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A welcome, major contribution to modern Nordic literature in translation and a pleasure to read.

“Nothing but harm and misfortune result when killers and skalds come together.” True enough, as Nobel Prize–winning author Laxness’ long-forgotten 1952 novel elaborates.

As Norse kings go, Olaf the Stout merits his name. The “sworn brothers” Þorgeir Hávarsson and Þormóður Bessason are another matter. The former had watched impassively, after all, as his father was slaughtered in epically gruesome fashion: “Jöður Klængsson dismounted, and, like a true Norseman, hewed frantically at the man with his ax where he lay fallen, spattering blood and brains everywhere.” Yet, having seen blood and gore firsthand, Þorgeir likes the possibilities for renown that follow, and so he sets out to carve out a hero’s name for himself, shunning farm work—he objects to it by saying that since his mother never ordered him to feed the pigs, it was his privilege to “slay with a sword.” A hero needs a bard, and there’s where sworn brother Þormóður comes in. Alas, the two are less than successful as a Quixote/Panza team; they’re a little dim at times, a little luckless at others, and the people they meet—especially the women—are better grounded in the world as it is and see right through them. Laxness’ novel follows the better-known Independent People by a couple of decades, and while it can be read with much pleasure without context, a couple of things from modern real life play into its medieval setting, one being Laxness’ Catholic worldview and the other his mistrust of alliances of the kind that the Cold War was forcing on Iceland, as well as of politics generally; as a minor character notes, “We have had plenty of kings in Norway, but the only ones that proved of any use to us were those that we sacrificed for good harvests and peace.” The result is a cynical, tongue-in-cheek reimagination of the Old Norse sagas on which the novel is firmly based, its heroes men with plenty of foibles.

A welcome, major contribution to modern Nordic literature in translation and a pleasure to read.

Pub Date: Sept. 6, 2016

ISBN: 9780914671091

Page Count: 500

Publisher: Archipelago

Review Posted Online: July 19, 2016

Kirkus Reviews Issue: Aug. 1, 2016

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The story's very ambiguity steadily feeds its mysteriousness and power, and Danielewski's mastery of postmodernist and...

An amazingly intricate and ambitious first novel - ten years in the making - that puts an engrossing new spin on the traditional haunted-house tale.

Texts within texts, preceded by intriguing introductory material and followed by 150 pages of appendices and related "documents" and photographs, tell the story of a mysterious old house in a Virginia suburb inhabited by esteemed photographer-filmmaker Will Navidson, his companion Karen Green (an ex-fashion model), and their young children Daisy and Chad.  The record of their experiences therein is preserved in Will's film The Davidson Record - which is the subject of an unpublished manuscript left behind by a (possibly insane) old man, Frank Zampano - which falls into the possession of Johnny Truant, a drifter who has survived an abusive childhood and the perverse possessiveness of his mad mother (who is institutionalized).  As Johnny reads Zampano's manuscript, he adds his own (autobiographical) annotations to the scholarly ones that already adorn and clutter the text (a trick perhaps influenced by David Foster Wallace's Infinite Jest) - and begins experiencing panic attacks and episodes of disorientation that echo with ominous precision the content of Davidson's film (their house's interior proves, "impossibly," to be larger than its exterior; previously unnoticed doors and corridors extend inward inexplicably, and swallow up or traumatize all who dare to "explore" their recesses).  Danielewski skillfully manipulates the reader's expectations and fears, employing ingeniously skewed typography, and throwing out hints that the house's apparent malevolence may be related to the history of the Jamestown colony, or to Davidson's Pulitzer Prize-winning photograph of a dying Vietnamese child stalked by a waiting vulture.  Or, as "some critics [have suggested,] the house's mutations reflect the psychology of anyone who enters it."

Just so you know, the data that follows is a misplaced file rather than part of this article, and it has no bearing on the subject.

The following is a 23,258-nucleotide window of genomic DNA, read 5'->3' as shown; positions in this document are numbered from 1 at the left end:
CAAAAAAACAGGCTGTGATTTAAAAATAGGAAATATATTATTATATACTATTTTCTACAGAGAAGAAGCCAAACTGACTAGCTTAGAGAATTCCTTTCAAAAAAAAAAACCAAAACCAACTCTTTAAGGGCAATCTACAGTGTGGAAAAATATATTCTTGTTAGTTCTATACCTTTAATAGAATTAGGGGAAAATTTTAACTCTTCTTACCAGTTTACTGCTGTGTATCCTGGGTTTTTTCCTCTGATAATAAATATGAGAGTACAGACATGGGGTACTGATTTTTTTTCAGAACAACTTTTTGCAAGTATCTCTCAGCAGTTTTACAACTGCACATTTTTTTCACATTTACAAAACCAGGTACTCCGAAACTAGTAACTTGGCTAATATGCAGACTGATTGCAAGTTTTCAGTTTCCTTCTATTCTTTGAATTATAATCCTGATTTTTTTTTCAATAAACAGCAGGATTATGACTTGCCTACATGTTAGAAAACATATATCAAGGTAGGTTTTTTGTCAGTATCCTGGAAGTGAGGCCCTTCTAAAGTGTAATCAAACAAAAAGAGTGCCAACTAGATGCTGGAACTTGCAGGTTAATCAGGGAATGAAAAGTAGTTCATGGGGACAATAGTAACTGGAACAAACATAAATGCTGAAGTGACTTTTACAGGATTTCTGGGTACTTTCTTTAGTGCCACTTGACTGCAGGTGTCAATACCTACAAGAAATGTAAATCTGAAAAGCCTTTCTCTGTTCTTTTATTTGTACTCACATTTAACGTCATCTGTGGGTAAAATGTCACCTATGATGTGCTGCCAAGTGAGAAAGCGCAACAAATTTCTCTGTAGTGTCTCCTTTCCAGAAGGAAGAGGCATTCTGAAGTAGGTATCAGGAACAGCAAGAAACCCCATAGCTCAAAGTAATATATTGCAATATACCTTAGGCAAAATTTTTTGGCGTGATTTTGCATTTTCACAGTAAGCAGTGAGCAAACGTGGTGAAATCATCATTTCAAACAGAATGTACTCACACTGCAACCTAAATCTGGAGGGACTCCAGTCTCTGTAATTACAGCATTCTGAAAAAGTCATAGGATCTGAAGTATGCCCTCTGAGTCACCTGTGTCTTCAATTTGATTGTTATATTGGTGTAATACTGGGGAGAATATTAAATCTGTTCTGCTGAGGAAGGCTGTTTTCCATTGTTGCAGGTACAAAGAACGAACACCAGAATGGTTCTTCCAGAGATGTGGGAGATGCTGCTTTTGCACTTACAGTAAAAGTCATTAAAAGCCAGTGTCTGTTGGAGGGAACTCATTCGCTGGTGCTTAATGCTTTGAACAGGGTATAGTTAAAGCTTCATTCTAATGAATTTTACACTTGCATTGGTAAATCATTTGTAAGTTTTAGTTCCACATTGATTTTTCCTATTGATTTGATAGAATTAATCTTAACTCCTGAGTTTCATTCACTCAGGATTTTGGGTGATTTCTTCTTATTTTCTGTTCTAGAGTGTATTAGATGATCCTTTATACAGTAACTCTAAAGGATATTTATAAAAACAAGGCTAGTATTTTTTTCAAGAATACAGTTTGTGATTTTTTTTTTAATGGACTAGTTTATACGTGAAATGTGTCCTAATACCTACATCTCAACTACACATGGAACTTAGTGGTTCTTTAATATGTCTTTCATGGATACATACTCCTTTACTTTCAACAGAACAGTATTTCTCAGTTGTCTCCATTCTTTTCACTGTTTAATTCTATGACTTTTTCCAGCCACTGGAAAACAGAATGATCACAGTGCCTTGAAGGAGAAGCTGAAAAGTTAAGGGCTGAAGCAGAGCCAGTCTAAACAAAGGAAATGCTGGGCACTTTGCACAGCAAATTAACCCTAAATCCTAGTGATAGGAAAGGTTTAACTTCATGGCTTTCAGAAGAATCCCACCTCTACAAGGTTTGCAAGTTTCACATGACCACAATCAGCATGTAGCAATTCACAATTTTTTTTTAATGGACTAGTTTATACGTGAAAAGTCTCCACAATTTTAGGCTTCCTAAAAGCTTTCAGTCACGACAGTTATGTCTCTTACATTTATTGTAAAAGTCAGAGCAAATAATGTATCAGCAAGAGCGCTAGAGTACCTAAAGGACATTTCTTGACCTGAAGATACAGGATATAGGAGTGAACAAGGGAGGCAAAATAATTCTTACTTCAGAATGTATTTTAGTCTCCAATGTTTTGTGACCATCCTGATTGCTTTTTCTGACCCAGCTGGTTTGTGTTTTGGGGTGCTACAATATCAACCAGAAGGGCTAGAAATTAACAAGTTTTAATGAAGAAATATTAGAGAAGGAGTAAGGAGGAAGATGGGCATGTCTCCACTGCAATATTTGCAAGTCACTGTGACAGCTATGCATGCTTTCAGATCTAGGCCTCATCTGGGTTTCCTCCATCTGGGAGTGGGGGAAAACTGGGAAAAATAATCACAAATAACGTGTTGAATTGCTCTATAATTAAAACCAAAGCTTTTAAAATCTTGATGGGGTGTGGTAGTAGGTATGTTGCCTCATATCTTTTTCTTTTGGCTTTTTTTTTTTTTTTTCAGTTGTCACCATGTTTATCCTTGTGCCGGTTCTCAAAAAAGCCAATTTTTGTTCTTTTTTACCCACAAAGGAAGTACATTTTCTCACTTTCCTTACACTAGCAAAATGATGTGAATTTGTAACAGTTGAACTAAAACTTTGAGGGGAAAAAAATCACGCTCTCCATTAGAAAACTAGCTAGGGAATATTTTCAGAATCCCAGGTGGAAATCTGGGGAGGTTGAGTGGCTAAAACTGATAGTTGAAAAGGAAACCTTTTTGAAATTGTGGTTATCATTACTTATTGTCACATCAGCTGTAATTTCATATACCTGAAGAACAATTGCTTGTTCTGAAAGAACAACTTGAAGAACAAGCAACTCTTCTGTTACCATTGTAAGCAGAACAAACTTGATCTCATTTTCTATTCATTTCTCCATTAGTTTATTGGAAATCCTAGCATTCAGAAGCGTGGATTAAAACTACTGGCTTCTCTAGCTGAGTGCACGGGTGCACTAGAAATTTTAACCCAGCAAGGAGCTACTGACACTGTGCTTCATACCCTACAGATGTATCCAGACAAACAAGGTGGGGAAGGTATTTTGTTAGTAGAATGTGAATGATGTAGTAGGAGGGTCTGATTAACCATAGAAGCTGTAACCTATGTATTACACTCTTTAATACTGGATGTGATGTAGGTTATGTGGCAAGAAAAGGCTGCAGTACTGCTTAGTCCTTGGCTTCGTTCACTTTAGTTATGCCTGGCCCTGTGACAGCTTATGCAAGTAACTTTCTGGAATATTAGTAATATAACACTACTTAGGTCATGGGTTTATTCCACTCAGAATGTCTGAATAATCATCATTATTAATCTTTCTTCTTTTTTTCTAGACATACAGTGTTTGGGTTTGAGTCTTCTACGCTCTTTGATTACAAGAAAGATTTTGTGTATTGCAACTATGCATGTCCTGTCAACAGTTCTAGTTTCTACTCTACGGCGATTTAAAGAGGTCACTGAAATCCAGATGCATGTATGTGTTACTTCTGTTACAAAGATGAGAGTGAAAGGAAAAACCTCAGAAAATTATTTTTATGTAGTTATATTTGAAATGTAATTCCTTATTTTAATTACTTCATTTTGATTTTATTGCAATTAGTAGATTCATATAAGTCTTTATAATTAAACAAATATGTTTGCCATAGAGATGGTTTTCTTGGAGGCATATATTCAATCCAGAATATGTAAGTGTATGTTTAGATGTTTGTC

The story's very ambiguity steadily feeds its mysteriousness and power, and Danielewski's mastery of postmodernist and cinema-derived rhetoric up the ante continuously, and stunningly.  One of the most impressive excursions into the supernatural in many a year.

Pub Date: March 6, 2000

ISBN: 0-375-70376-4

Page Count: 704

Publisher: Pantheon

Review Posted Online: May 19, 2010

Kirkus Reviews Issue: Feb. 1, 2000

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Steinbeck is a genius and an original.

Steinbeck refuses to allow himself to be pigeonholed.

This is as completely different from Tortilla Flat and In Dubious Battle as they are from each other. Only in his complete understanding of the proletarian mentality does he sustain a connecting link though this is assuredly not a "proletarian novel." It is oddly absorbing this picture of the strange friendship between the strong man and the giant with the mind of a not-quite-bright child. Driven from job to job by the failure of the giant child to fit into the social pattern, they finally find in a ranch what they feel their chance to achieve a homely dream they have built. But once again, society defeats them. There's a simplicity, a directness, a poignancy in the story that gives it a singular power, difficult to define.  Steinbeck is a genius and an original.

Pub Date: Feb. 26, 1936

ISBN: 0140177396

Page Count: 83

Publisher: Covici, Friede

Review Posted Online: Oct. 5, 2011

Kirkus Reviews Issue: Feb. 1, 1936

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